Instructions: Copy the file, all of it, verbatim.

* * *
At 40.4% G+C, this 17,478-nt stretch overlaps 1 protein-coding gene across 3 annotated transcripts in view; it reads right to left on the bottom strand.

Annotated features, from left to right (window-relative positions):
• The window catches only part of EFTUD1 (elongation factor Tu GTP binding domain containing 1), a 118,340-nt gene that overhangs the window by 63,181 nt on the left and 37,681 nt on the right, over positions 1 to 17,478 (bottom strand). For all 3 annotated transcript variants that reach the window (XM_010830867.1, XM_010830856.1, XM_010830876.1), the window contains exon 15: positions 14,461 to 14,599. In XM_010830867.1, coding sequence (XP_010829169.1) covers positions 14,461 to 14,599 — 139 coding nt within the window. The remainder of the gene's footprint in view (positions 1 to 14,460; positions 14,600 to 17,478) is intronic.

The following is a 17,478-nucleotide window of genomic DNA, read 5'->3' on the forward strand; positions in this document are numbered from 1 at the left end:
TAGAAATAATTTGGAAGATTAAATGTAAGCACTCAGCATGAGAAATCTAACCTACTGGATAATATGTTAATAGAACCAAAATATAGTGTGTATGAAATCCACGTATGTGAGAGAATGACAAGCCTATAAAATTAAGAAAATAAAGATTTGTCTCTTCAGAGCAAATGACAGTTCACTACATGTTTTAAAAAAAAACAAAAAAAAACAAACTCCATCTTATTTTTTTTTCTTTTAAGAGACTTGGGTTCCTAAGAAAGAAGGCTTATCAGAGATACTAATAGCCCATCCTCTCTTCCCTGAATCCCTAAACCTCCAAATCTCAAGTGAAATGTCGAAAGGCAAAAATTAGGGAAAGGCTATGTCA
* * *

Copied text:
At 40.4% G+C, this 17,478-nt stretch overlaps 1 protein-coding gene across 3 annotated transcripts in view; it reads right to left on the bottom strand.

Annotated features, from left to right (window-relative positions):
• The window catches only part of EFTUD1 (elongation factor Tu GTP binding domain containing 1), a 118,340-nt gene that overhangs the window by 63,181 nt on the left and 37,681 nt on the right, over positions 1 to 17,478 (bottom strand). For all 3 annotated transcript variants that reach the window (XM_010830867.1, XM_010830856.1, XM_010830876.1), the window contains exon 15: positions 14,461 to 14,599. In XM_010830867.1, coding sequence (XP_010829169.1) covers positions 14,461 to 14,599 — 139 coding nt within the window. The remainder of the gene's footprint in view (positions 1 to 14,460; positions 14,600 to 17,478) is intronic.

The following is a 17,478-nucleotide window of genomic DNA, read 5'->3' on the forward strand; positions in this document are numbered from 1 at the left end:
TAGAAATAATTTGGAAGATTAAATGTAAGCACTCAGCATGAGAAATCTAACCTACTGGATAATATGTTAATAGAACCAAAATATAGTGTGTATGAAATCCACGTATGTGAGAGAATGACAAGCCTATAAAATTAAGAAAATAAAGATTTGTCTCTTCAGAGCAAATGACAGTTCACTACATGTTTTAAAAAAAAACAAAAAAAAACAAACTCCATCTTATTTTTTTTTCTTTTAAGAGACTTGGGTTCCTAAGAAAGAAGGCTTATCAGAGATACTAATAGCCCATCCTCTCTTCCCTGAATCCCTAAACCTCCAAATCTCAAGTGAAATGTCGAAAGGCAAAAATTAGGGAAAGGCTATGTCA